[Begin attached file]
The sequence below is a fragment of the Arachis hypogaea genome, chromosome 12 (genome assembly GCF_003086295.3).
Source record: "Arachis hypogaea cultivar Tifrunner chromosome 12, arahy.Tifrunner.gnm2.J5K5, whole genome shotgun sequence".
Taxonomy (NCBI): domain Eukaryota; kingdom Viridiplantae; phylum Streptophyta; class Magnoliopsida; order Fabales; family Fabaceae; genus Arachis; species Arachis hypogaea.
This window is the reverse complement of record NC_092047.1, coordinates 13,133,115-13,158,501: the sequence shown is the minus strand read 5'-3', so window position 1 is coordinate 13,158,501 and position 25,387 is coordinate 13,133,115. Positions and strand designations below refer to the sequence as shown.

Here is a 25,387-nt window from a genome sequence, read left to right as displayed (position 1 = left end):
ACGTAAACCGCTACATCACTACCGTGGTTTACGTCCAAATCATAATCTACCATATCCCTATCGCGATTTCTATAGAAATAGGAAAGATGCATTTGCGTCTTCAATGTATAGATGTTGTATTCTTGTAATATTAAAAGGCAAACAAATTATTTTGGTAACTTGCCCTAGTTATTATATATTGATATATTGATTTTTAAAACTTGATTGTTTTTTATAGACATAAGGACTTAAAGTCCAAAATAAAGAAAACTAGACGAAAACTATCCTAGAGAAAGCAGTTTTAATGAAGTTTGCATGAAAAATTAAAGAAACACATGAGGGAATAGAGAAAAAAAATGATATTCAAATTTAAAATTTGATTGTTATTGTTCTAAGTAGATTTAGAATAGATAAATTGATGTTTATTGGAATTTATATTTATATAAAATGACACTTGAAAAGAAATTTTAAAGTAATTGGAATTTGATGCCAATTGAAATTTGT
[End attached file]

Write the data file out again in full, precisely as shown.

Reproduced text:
The sequence below is a fragment of the Arachis hypogaea genome, chromosome 12 (genome assembly GCF_003086295.3).
Source record: "Arachis hypogaea cultivar Tifrunner chromosome 12, arahy.Tifrunner.gnm2.J5K5, whole genome shotgun sequence".
Taxonomy (NCBI): domain Eukaryota; kingdom Viridiplantae; phylum Streptophyta; class Magnoliopsida; order Fabales; family Fabaceae; genus Arachis; species Arachis hypogaea.
This window is the reverse complement of record NC_092047.1, coordinates 13,133,115-13,158,501: the sequence shown is the minus strand read 5'-3', so window position 1 is coordinate 13,158,501 and position 25,387 is coordinate 13,133,115. Positions and strand designations below refer to the sequence as shown.

Here is a 25,387-nt window from a genome sequence, read left to right as displayed (position 1 = left end):
ACGTAAACCGCTACATCACTACCGTGGTTTACGTCCAAATCATAATCTACCATATCCCTATCGCGATTTCTATAGAAATAGGAAAGATGCATTTGCGTCTTCAATGTATAGATGTTGTATTCTTGTAATATTAAAAGGCAAACAAATTATTTTGGTAACTTGCCCTAGTTATTATATATTGATATATTGATTTTTAAAACTTGATTGTTTTTTATAGACATAAGGACTTAAAGTCCAAAATAAAGAAAACTAGACGAAAACTATCCTAGAGAAAGCAGTTTTAATGAAGTTTGCATGAAAAATTAAAGAAACACATGAGGGAATAGAGAAAAAAAATGATATTCAAATTTAAAATTTGATTGTTATTGTTCTAAGTAGATTTAGAATAGATAAATTGATGTTTATTGGAATTTATATTTATATAAAATGACACTTGAAAAGAAATTTTAAAGTAATTGGAATTTGATGCCAATTGAAATTTGT